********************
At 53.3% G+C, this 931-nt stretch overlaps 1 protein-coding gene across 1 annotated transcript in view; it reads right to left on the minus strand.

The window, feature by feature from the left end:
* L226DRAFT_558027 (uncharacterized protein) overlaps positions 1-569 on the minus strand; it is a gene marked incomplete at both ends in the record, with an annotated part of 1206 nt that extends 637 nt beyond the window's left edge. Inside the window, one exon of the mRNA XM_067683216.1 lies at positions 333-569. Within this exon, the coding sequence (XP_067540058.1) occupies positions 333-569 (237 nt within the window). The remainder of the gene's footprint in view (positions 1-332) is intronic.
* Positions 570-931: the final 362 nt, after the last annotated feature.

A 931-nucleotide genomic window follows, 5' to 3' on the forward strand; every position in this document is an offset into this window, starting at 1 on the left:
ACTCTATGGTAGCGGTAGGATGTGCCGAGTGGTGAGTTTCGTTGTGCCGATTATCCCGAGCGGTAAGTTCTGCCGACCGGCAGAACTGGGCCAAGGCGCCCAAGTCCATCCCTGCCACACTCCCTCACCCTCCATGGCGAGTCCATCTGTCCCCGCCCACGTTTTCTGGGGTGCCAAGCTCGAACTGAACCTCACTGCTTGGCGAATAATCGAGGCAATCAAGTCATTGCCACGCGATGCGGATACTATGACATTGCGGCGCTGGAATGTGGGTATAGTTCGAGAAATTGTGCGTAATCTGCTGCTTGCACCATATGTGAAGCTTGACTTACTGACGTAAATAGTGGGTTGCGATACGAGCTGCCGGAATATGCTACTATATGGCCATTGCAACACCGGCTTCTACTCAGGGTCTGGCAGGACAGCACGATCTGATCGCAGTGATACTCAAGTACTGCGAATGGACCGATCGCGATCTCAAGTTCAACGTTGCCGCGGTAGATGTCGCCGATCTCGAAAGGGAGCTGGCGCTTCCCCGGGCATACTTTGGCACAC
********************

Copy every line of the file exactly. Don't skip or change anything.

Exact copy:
At 53.3% G+C, this 931-nt stretch overlaps 1 protein-coding gene across 1 annotated transcript in view; it reads right to left on the minus strand.

The window, feature by feature from the left end:
* L226DRAFT_558027 (uncharacterized protein) overlaps positions 1-569 on the minus strand; it is a gene marked incomplete at both ends in the record, with an annotated part of 1206 nt that extends 637 nt beyond the window's left edge. Inside the window, one exon of the mRNA XM_067683216.1 lies at positions 333-569. Within this exon, the coding sequence (XP_067540058.1) occupies positions 333-569 (237 nt within the window). The remainder of the gene's footprint in view (positions 1-332) is intronic.
* Positions 570-931: the final 362 nt, after the last annotated feature.

A 931-nucleotide genomic window follows, 5' to 3' on the forward strand; every position in this document is an offset into this window, starting at 1 on the left:
ACTCTATGGTAGCGGTAGGATGTGCCGAGTGGTGAGTTTCGTTGTGCCGATTATCCCGAGCGGTAAGTTCTGCCGACCGGCAGAACTGGGCCAAGGCGCCCAAGTCCATCCCTGCCACACTCCCTCACCCTCCATGGCGAGTCCATCTGTCCCCGCCCACGTTTTCTGGGGTGCCAAGCTCGAACTGAACCTCACTGCTTGGCGAATAATCGAGGCAATCAAGTCATTGCCACGCGATGCGGATACTATGACATTGCGGCGCTGGAATGTGGGTATAGTTCGAGAAATTGTGCGTAATCTGCTGCTTGCACCATATGTGAAGCTTGACTTACTGACGTAAATAGTGGGTTGCGATACGAGCTGCCGGAATATGCTACTATATGGCCATTGCAACACCGGCTTCTACTCAGGGTCTGGCAGGACAGCACGATCTGATCGCAGTGATACTCAAGTACTGCGAATGGACCGATCGCGATCTCAAGTTCAACGTTGCCGCGGTAGATGTCGCCGATCTCGAAAGGGAGCTGGCGCTTCCCCGGGCATACTTTGGCACAC